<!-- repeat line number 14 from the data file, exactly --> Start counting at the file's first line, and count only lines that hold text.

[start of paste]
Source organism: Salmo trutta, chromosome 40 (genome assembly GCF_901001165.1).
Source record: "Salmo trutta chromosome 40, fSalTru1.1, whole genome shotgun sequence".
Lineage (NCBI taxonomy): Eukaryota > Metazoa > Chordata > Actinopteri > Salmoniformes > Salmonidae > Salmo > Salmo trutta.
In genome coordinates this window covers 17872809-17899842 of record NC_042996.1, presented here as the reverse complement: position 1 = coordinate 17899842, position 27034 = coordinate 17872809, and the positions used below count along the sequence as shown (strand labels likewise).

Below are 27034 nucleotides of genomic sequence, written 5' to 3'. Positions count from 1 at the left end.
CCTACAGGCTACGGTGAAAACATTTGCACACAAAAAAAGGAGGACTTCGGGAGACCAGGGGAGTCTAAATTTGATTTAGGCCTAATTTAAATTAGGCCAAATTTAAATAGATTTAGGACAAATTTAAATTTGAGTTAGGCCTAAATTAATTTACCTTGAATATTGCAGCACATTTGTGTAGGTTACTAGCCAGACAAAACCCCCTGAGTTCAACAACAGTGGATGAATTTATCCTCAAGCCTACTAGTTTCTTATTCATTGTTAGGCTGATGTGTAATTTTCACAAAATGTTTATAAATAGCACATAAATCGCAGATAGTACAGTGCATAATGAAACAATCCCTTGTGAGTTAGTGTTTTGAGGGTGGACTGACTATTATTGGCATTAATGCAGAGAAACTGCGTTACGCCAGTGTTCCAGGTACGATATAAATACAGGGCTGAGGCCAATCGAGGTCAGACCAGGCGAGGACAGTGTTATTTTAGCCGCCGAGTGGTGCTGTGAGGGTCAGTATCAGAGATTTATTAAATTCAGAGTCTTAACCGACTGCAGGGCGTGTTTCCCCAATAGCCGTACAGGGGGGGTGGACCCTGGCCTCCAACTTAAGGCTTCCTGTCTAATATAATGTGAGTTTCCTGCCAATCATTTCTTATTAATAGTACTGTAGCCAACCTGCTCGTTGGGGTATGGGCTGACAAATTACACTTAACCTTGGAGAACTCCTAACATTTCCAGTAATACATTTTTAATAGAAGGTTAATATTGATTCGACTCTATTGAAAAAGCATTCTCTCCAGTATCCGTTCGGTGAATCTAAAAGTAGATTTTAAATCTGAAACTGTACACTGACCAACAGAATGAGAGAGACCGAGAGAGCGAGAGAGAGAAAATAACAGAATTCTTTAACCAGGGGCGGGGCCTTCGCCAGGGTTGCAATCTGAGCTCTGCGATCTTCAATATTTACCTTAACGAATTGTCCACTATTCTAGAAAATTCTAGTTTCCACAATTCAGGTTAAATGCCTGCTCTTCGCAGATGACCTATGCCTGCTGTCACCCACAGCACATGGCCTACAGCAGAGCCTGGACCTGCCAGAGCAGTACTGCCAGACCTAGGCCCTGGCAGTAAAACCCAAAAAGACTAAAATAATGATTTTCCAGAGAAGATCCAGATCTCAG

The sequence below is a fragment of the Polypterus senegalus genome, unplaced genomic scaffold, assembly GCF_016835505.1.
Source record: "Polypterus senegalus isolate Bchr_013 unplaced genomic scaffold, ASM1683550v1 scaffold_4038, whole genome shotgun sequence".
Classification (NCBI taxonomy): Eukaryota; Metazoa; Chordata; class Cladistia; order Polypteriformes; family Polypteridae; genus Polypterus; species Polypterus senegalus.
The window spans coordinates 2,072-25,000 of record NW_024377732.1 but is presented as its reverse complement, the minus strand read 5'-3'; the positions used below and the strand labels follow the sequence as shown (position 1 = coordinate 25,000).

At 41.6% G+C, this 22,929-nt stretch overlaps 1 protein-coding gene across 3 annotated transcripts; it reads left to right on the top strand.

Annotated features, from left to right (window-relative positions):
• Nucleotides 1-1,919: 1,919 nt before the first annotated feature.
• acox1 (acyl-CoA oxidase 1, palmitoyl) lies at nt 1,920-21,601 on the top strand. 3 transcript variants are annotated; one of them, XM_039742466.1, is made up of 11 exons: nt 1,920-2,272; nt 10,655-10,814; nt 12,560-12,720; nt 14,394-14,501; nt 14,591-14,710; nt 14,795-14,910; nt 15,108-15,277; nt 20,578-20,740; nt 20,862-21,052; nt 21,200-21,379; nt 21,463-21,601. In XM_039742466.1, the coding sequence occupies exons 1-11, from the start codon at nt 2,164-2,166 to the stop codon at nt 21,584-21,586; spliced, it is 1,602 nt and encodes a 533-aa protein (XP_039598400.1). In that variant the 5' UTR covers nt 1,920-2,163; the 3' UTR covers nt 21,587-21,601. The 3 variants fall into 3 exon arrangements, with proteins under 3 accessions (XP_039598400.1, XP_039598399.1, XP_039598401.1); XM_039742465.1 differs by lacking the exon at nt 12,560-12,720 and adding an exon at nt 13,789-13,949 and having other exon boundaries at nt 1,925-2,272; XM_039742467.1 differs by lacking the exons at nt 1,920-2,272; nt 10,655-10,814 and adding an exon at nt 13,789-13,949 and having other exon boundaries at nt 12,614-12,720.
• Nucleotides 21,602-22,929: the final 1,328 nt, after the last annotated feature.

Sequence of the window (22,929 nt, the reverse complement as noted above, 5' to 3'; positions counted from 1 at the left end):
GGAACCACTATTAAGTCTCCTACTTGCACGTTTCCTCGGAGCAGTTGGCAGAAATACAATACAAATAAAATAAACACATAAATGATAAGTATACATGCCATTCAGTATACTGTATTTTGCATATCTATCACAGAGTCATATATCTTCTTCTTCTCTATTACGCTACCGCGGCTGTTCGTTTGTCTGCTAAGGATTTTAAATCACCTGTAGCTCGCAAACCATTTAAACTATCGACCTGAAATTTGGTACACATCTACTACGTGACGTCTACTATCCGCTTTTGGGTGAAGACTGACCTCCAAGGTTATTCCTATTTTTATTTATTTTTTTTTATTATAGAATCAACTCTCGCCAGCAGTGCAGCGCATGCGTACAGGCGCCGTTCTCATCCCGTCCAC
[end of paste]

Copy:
• acox1 (acyl-CoA oxidase 1, palmitoyl) lies at nt 1,920-21,601 on the top strand. 3 transcript variants are annotated; one of them, XM_039742466.1, is made up of 11 exons: nt 1,920-2,272; nt 10,655-10,814; nt 12,560-12,720; nt 14,394-14,501; nt 14,591-14,710; nt 14,795-14,910; nt 15,108-15,277; nt 20,578-20,740; nt 20,862-21,052; nt 21,200-21,379; nt 21,463-21,601. In XM_039742466.1, the coding sequence occupies exons 1-11, from the start codon at nt 2,164-2,166 to the stop codon at nt 21,584-21,586; spliced, it is 1,602 nt and encodes a 533-aa protein (XP_039598400.1). In that variant the 5' UTR covers nt 1,920-2,163; the 3' UTR covers nt 21,587-21,601. The 3 variants fall into 3 exon arrangements, with proteins under 3 accessions (XP_039598400.1, XP_039598399.1, XP_039598401.1); XM_039742465.1 differs by lacking the exon at nt 12,560-12,720 and adding an exon at nt 13,789-13,949 and having other exon boundaries at nt 1,925-2,272; XM_039742467.1 differs by lacking the exons at nt 1,920-2,272; nt 10,655-10,814 and adding an exon at nt 13,789-13,949 and having other exon boundaries at nt 12,614-12,720.